In tough economic times companies are constantly on the lookout for ways to cut budgets. As a result, IT sometimes finds itself managing the fort with far less than optimal technology.
At a recent security conference in Toronto, Canada, a discussion was held on strategies designed to get board members to think of security as an integral part of the overall corporate strategy.
"CEOs and boards are mandated. . . to look after the overall function of the company," said Marc Parent, director of the information systems and technology division of the Ottawa-based Canadian Payments Association. "Why should they focus on security?"
It is IT’s job to get board members to "focus on the risk associated with a problem instead of focusing on the problem itself," he said.
John Wilson, CIO of Toronto-based Clarke Inc, provided a few ideas on how to do this. He suggested calculating the cost of a worst-case scenario, and said IT managers should interview the business leaders of each pertinent corporate division in order to "understand their reliance on their systems."
The next step, again talking to business managers, is to figure out the potential business impact (lost customers, sales losses, reputation damage) of losing system availability for a given time period. Wilson suggested dividing it into to three time frames: one-six hours, six-48 hours and 48+ hours.
The third step is to calculate the daily loss of revenue. This includes taking into account future business loss, which is done in part by figuring out at what point a current or future customer would be lost. For example, a B2B application down for eight hours might cause the loss of 30 per cent of current customers, but prompt 80 per cent of future customers to go elsewhere.
Different units will end up with wildly different thresholds and values for downed systems. An internal printing service might be able to survive for two days without e-mail or a Web server, while it would be corporate suicide to expect an e-commerce unit to be able to survive more than a few hours with the same affliction.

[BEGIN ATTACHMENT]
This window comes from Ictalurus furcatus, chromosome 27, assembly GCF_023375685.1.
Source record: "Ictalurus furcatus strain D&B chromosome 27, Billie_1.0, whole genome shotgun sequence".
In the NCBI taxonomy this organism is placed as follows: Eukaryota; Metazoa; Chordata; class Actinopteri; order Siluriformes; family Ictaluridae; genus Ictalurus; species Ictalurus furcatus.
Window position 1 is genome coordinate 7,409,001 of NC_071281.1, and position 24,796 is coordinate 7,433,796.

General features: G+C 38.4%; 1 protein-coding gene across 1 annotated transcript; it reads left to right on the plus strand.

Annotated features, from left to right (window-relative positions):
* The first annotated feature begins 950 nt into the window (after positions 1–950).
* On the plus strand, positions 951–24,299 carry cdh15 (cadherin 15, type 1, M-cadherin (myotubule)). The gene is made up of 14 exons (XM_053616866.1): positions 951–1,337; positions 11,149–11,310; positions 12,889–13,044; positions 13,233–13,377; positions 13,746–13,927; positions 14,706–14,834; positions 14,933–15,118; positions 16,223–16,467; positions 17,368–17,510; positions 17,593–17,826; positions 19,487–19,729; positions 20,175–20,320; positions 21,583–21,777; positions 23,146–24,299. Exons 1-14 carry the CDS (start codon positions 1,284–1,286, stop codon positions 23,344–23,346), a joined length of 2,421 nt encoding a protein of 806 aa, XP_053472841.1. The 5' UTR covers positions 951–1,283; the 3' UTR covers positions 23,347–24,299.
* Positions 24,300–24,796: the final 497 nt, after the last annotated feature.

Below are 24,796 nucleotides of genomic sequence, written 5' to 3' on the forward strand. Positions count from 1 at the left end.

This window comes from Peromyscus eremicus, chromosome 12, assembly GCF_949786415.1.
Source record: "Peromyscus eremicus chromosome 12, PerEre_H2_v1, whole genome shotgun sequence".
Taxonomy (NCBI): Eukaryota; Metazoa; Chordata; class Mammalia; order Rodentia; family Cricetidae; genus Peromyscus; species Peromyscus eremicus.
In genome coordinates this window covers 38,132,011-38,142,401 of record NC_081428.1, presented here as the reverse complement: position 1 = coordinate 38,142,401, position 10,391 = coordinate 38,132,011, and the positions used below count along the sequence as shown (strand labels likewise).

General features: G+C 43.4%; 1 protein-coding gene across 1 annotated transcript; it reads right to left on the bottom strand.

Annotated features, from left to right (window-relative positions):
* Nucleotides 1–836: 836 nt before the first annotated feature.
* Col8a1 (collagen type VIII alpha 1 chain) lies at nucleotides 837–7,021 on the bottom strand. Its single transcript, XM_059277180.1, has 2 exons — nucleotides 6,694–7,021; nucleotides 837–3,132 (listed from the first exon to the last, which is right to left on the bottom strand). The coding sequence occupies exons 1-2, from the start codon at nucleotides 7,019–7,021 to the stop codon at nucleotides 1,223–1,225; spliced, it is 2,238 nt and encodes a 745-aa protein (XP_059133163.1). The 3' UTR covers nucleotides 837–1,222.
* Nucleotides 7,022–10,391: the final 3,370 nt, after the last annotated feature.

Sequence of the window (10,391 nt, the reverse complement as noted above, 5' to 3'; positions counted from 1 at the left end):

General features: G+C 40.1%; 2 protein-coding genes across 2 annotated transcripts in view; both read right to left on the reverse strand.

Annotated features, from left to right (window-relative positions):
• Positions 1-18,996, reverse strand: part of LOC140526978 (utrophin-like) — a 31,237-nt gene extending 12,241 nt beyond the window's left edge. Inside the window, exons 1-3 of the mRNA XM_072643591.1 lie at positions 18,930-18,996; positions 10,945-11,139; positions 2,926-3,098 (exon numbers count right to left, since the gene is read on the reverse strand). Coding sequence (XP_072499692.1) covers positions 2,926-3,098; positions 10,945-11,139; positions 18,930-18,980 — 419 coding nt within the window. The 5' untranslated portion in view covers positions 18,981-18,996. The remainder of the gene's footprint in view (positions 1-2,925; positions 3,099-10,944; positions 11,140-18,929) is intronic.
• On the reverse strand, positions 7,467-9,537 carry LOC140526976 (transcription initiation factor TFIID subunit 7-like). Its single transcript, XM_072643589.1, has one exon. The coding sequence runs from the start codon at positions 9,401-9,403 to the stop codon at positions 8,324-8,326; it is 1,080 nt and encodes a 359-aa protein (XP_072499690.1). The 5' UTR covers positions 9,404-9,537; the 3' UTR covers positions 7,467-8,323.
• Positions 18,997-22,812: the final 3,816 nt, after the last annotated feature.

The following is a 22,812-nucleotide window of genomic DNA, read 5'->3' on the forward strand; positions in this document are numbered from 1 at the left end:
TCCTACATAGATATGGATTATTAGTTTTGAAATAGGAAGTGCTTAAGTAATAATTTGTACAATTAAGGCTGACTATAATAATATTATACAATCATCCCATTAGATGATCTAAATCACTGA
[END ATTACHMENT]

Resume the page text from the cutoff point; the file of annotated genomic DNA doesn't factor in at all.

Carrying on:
Once these values are calculated, they are ready to be presented to the board.
Board members must be persuaded that systems failures "have a direct reflection on the management of the company," Wilson said.
But Parent warns against presenting too much detail at board meetings. "The details must be translated into a summary. . . CEOs and boards are busy," he said.
Parent suggests a presentation of 15 to 30 minutes with executive summaries of no more than three pages. With respect to security, "focus on topics that appeal to them," he said. This means talking about money — about how much a system failure could actually cost the company.
The presentations should also focus on threat and risk assessment by showing the various levels of vulnerability (third-party data and software is available to help with these calculations) and their associated costs, Parent explained. The latter should be divided into both IT and business costs.
"Security is not about tools and technology it is about understanding what your risk tolerance is and how much risk you are willing to live with," said Michael Murphy, Symantec Canada’s Toronto-based general manager.
Offering solutions that are fitting to the problem is also important. "Don’t create a Cadillac solution for a Chevette problem," Parent said. And when you do come to them with solutions, try to find similar implementations close to home.
"[Executives] tend to pay attention more to businesses that are in their own industry," he added.
IT also has to be careful when it sells security through fear. "The probability is the key," Parent explained.
Regardless how damaging a potential IT failure is, if the probability is one in a trillion, it is probably not worth mentioning.
Wilson also warned against going overboard with the fear factor. Too much fear and the board might slow down the implementation of external facing applications, he said.